Most of the 50 million barrels going out from the reserve—a total of 32 million—are part of exchanges designed just for a short-term boost to supply. Under this plan, the Energy Department will trade barrels in December with buyers who will agree to send barrels back to the government sometime between 2022 to 2024, to replenish the reserve later.

The other 18 million barrels of the release will come as part of a previously authorized sale from the reserve, which the Energy Department is now moving to do earlier than it had planned.

Congress has authorized a series of sales in recent years to raise money to pay for other spending, and senior administration officials say they have broad latitude on when to schedule those sales. The Energy Department said it would announce a new sales date on or after Dec. 17.

Last week, Mr. Biden called on the Federal Trade Commission to investigate whether oil-and-gas companies are participating in illegal conduct aimed at keeping gasoline prices high. Outside analysts expressed skepticism that the FTC would find enough evidence to substantiate Mr. Biden’s allegations.

This summer, the White House urged the Organization of the Petroleum Exporting Countries to increase output more than they had initially planned, contending that there wasn’t enough oil to meet demand as the global economy rebounds from the Covid-19 pandemic.

In an early November meeting, OPEC and its allied Russia-led producers decided to defy that pressure.

The White House then began exploring other options. The Wall Street Journal reported earlier this month that it had begun discussions with Asian and European countries about tapping their emergency stockpiles at the same time in a coordinated release to put more oil on the market.

There have been only three previous stockpile releases coordinated globally, all when oil or gasoline supplies were disrupted by war in major oil exporting countries or by Hurricane Katrina’s hit on the U.S. Gulf Coast’s oil industry in 2005.

Now, global oil output is about to rise, the International Energy Agency said last week.

Mr. Biden is looking for broad coordination with other countries to make a bigger impact on markets, but his efforts fit in with those of other recent U.S. political leaders of both parties. A boom in U.S. oil production has changed the way U.S. leaders think about the stockpile, and for years now they have looked more aggressively at using it to address various problems.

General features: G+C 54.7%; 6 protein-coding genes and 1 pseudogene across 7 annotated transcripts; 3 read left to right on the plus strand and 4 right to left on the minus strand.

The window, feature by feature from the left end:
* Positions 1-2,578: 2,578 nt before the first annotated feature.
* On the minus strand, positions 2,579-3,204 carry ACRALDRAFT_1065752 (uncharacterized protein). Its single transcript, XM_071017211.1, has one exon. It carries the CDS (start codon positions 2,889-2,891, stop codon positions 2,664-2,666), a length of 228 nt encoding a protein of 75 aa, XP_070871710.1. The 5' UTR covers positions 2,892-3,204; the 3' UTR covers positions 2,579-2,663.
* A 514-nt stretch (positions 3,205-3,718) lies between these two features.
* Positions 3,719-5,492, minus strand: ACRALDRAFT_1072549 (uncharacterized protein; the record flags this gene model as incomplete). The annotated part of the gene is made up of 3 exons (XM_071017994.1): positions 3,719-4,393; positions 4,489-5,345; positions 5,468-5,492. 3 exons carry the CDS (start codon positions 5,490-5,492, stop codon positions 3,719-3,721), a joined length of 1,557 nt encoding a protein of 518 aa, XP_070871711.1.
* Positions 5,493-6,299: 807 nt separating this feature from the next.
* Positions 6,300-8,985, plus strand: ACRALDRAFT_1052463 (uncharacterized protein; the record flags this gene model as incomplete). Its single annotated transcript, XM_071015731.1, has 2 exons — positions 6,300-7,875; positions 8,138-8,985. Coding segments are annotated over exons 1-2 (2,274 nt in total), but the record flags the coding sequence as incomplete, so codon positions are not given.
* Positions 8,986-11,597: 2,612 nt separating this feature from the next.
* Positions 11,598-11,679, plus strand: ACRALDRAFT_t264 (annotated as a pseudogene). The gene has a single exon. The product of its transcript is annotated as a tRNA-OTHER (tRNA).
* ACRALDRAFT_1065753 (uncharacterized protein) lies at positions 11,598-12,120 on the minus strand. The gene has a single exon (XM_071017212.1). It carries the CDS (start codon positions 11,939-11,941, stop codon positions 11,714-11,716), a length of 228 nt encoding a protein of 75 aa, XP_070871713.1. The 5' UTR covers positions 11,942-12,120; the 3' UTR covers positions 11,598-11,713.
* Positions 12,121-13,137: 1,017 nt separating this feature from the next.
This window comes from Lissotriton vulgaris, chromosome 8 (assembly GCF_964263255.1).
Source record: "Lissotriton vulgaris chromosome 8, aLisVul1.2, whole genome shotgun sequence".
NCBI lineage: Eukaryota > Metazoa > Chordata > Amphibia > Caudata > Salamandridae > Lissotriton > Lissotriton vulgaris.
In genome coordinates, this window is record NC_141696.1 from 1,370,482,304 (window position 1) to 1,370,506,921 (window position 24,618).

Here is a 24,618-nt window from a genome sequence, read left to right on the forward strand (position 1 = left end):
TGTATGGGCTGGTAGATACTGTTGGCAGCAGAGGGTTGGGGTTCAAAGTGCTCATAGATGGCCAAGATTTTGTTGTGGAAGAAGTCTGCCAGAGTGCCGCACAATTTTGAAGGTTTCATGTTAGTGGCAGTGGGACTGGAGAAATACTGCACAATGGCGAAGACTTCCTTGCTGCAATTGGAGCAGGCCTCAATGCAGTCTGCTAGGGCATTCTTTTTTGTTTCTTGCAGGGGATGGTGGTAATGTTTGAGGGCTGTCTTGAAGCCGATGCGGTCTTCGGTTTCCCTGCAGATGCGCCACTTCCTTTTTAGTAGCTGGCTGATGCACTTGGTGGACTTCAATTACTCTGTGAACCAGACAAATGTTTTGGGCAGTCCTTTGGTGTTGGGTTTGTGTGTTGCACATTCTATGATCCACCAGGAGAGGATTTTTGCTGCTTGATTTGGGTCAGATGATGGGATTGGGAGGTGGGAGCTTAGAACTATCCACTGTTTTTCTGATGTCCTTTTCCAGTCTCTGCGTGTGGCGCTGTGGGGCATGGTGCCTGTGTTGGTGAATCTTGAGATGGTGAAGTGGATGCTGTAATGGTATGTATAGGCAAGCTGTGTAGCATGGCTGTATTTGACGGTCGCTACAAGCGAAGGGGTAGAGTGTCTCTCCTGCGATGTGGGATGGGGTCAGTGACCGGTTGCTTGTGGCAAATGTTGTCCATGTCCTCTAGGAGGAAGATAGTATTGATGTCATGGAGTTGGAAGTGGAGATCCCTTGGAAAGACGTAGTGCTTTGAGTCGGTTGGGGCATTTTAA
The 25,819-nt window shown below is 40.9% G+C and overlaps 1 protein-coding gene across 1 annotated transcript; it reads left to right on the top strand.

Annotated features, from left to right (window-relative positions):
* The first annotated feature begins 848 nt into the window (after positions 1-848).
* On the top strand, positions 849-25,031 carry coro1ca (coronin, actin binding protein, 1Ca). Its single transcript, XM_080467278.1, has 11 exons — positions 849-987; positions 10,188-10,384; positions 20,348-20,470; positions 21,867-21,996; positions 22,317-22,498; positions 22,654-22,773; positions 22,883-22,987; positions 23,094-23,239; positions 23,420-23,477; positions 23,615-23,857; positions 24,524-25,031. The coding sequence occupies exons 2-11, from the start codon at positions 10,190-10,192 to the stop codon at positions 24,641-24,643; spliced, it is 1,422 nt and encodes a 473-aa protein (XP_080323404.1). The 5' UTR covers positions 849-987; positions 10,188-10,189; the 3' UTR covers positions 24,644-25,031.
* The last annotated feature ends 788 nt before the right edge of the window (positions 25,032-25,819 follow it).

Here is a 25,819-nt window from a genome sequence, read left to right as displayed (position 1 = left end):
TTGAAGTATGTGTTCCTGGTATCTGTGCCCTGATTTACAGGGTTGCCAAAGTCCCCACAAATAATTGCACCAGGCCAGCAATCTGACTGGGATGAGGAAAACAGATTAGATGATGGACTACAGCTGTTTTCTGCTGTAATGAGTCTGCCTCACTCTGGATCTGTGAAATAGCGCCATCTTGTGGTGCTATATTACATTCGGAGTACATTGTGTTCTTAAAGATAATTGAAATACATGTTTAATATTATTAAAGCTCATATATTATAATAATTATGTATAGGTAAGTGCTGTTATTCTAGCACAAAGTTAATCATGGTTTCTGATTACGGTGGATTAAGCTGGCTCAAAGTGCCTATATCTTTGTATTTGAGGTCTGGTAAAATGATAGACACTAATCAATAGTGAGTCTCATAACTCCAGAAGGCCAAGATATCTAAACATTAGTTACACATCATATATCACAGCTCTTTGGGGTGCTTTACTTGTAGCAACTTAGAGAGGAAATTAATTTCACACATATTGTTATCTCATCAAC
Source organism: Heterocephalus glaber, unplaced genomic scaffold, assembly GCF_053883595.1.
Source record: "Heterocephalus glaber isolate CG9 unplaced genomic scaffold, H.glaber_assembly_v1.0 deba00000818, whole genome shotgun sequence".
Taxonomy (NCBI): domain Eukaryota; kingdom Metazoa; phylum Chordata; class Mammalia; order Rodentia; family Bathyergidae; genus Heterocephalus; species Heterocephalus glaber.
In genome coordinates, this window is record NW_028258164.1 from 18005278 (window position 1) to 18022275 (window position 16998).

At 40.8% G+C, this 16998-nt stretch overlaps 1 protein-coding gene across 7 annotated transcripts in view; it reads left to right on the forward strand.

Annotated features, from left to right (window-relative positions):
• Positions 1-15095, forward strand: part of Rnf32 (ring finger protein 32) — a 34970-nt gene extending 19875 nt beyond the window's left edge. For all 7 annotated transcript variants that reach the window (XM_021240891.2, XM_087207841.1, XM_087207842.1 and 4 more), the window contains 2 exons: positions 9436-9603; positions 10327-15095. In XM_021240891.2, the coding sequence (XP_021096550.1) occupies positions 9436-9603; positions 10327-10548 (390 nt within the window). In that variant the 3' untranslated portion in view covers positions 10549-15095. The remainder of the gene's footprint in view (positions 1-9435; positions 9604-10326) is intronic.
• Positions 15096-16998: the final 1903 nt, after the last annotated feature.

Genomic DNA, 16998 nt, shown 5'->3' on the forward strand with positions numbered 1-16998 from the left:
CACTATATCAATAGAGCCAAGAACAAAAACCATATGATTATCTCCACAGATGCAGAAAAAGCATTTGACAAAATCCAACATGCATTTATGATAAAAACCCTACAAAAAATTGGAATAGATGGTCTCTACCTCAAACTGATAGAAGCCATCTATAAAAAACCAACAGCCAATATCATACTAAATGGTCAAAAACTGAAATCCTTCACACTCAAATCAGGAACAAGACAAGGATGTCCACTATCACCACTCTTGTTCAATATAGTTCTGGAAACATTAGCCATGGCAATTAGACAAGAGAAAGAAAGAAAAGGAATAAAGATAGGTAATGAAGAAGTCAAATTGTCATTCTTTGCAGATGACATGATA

The Trump administration considered a similar move in 2018—before opting against it. And Congress has authorized several smaller sales in recent years.

Oil prices have plateaued in recent weeks as traders reacted to White House posturing. Since rising to a seven-year high of $84.65 a barrel on Oct. 26, U.S. crude futures are down 9.3%.

The U.S. Strategic Petroleum Reserve holds more than 600 million barrels of oil in four underground storage caverns, salt domes along the Texas and Louisiana coasts. Congress authorized its creation in 1975, in the wake of the Arab oil embargo, as a buffer against supply shocks from oil exporters, but energy markets have changed dramatically in recent years.

Resurgent U.S. oil production from fracking into shale has made political leaders less fearful of shortages and Congress has started draining the reserve as a way to raise cash to pay for tax cuts and other spending. Under congressional authorization, the Energy Department has run seven sales since 2017, unloading more than 60 million barrels, or about 8.6% of what had been in the reserve, according to department figures.

Those sales have been too small to roil energy markets, and analysts said any new release would have to be much larger to have a dramatic impact.

Asked about the impact on prices of a new reserve release, Stephen Nalley, the acting administrator of the U.S. Energy Information Administration, told a Senate committee last week, “Ultimately the amount of impact would be relatively short-lived. It would depend on how much was released."


This story has been published from a wire agency feed without modifications to the text